The en banc court affirmed the district courts’ judgments and held that there is no Second Amendment right for members of the general public to carry concealed firearms in public.
Appellants, who live in San Diego and Yolo Counties, sought to carry concealed firearms in public for self-defense, but alleged they were denied licenses to do so because they did not satisfy the good cause requirements in their counties. Under California law, an applicant for a license must show, among other things, “good cause” to carry a concealed firearm. California law authorizes county sheriffs to establish and publish policies defining good cause. Appellants contend that San Diego and Yolo Counties’ published policies defining good cause violate their Second Amendment right to keep and bear arms.
The en banc court held that the history relevant to both the Second Amendment and its incorporation by the Fourteenth Amendment lead to the same conclusion: The right of a member of the general public to carry a concealed firearm in public is not, and never has been, protected by the Second Amendment. Therefore, because the Second Amendment does not protect in any degree the right to carry concealed firearms in public, any prohibition or restriction a state may choose to impose on concealed carry — including a requirement of “good cause,” however defined — is necessarily allowed by the Amendment. The en banc court stated that there may or may not be a Second Amendment right for a member of the general public to carry a firearm openly in public, but the Supreme Court has not answered that question.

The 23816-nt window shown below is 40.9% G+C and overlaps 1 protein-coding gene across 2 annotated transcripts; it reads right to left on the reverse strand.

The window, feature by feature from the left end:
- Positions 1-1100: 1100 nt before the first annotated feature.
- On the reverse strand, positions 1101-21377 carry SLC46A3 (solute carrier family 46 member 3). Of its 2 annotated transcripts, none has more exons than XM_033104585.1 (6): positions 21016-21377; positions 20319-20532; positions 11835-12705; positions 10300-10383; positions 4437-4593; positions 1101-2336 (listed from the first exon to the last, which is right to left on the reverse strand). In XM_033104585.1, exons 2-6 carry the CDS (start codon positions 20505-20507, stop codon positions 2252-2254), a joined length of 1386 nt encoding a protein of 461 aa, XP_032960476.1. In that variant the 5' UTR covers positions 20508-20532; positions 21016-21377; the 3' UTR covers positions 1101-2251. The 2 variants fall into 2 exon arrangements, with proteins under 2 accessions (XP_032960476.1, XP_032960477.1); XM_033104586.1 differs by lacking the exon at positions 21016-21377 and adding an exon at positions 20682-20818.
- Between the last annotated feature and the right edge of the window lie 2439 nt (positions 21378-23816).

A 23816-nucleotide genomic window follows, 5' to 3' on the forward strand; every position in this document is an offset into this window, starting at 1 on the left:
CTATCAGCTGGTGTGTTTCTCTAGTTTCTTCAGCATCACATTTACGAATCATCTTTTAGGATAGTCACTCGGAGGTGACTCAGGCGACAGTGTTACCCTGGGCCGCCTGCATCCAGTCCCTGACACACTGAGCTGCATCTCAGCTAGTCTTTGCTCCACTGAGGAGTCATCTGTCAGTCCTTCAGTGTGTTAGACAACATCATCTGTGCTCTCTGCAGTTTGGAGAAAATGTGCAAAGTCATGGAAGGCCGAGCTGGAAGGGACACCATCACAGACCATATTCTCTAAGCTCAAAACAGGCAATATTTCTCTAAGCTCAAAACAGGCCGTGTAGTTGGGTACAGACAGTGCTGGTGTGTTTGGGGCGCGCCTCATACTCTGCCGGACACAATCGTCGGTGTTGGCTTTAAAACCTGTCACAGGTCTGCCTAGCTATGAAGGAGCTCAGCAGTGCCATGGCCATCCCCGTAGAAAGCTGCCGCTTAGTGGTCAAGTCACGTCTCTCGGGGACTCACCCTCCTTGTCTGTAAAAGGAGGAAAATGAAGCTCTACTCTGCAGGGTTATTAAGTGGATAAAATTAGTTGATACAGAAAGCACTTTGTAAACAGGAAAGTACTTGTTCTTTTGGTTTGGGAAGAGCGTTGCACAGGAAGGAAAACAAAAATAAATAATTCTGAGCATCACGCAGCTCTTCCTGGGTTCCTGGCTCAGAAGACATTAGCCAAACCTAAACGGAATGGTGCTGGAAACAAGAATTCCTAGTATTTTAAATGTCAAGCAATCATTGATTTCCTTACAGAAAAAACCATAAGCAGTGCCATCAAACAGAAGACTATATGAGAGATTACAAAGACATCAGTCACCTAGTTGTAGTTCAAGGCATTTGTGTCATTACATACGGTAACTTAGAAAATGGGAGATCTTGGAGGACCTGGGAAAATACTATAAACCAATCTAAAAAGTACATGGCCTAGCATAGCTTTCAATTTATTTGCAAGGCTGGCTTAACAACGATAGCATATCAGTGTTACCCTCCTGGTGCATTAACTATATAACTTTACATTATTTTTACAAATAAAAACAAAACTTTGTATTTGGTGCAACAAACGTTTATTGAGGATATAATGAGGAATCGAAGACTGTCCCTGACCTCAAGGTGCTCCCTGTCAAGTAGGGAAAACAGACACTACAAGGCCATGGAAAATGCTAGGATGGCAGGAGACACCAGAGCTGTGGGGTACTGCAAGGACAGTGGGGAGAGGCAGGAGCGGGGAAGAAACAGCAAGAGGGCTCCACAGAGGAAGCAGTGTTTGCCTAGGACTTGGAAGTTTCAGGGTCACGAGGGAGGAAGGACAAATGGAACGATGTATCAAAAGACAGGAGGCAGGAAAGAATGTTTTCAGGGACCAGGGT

As a reminder, California bans open carry entirely. By allowing arbitrary “good cause” requirements for concealed carry that can be denied under any pretext, the 2nd amendment is effectively non-existent outside of one’s home.
The Supreme Court will have to weigh in with a solid decision stating the 2nd Amendment applies to carry outside the home in order to overrule these sorts of decisions – and this will require another district coming up with a ruling opposite what the 9th circuit has returned.